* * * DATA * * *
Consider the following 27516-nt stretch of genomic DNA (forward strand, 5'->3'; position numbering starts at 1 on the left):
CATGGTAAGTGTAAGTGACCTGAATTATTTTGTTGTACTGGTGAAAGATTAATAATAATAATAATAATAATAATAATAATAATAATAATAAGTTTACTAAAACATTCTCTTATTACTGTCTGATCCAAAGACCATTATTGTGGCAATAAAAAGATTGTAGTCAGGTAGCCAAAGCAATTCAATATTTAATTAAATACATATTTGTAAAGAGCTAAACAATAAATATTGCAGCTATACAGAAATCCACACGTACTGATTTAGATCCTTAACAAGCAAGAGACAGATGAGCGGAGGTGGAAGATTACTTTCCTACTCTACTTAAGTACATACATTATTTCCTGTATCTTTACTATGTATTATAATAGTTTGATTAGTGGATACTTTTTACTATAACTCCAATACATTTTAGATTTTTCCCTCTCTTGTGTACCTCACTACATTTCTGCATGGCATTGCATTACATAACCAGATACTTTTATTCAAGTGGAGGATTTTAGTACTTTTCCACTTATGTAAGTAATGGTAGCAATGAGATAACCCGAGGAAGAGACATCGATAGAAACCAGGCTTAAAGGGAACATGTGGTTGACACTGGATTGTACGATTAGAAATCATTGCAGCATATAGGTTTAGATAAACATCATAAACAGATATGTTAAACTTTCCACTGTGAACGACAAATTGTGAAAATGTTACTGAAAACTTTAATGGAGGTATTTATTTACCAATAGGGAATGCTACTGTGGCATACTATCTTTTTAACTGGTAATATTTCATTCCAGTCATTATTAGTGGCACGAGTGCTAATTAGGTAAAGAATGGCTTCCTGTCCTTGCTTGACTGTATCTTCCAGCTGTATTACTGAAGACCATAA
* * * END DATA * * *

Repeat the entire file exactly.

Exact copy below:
Consider the following 27516-nt stretch of genomic DNA (forward strand, 5'->3'; position numbering starts at 1 on the left):
CATGGTAAGTGTAAGTGACCTGAATTATTTTGTTGTACTGGTGAAAGATTAATAATAATAATAATAATAATAATAATAATAATAATAATAAGTTTACTAAAACATTCTCTTATTACTGTCTGATCCAAAGACCATTATTGTGGCAATAAAAAGATTGTAGTCAGGTAGCCAAAGCAATTCAATATTTAATTAAATACATATTTGTAAAGAGCTAAACAATAAATATTGCAGCTATACAGAAATCCACACGTACTGATTTAGATCCTTAACAAGCAAGAGACAGATGAGCGGAGGTGGAAGATTACTTTCCTACTCTACTTAAGTACATACATTATTTCCTGTATCTTTACTATGTATTATAATAGTTTGATTAGTGGATACTTTTTACTATAACTCCAATACATTTTAGATTTTTCCCTCTCTTGTGTACCTCACTACATTTCTGCATGGCATTGCATTACATAACCAGATACTTTTATTCAAGTGGAGGATTTTAGTACTTTTCCACTTATGTAAGTAATGGTAGCAATGAGATAACCCGAGGAAGAGACATCGATAGAAACCAGGCTTAAAGGGAACATGTGGTTGACACTGGATTGTACGATTAGAAATCATTGCAGCATATAGGTTTAGATAAACATCATAAACAGATATGTTAAACTTTCCACTGTGAACGACAAATTGTGAAAATGTTACTGAAAACTTTAATGGAGGTATTTATTTACCAATAGGGAATGCTACTGTGGCATACTATCTTTTTAACTGGTAATATTTCATTCCAGTCATTATTAGTGGCACGAGTGCTAATTAGGTAAAGAATGGCTTCCTGTCCTTGCTTGACTGTATCTTCCAGCTGTATTACTGAAGACCATAA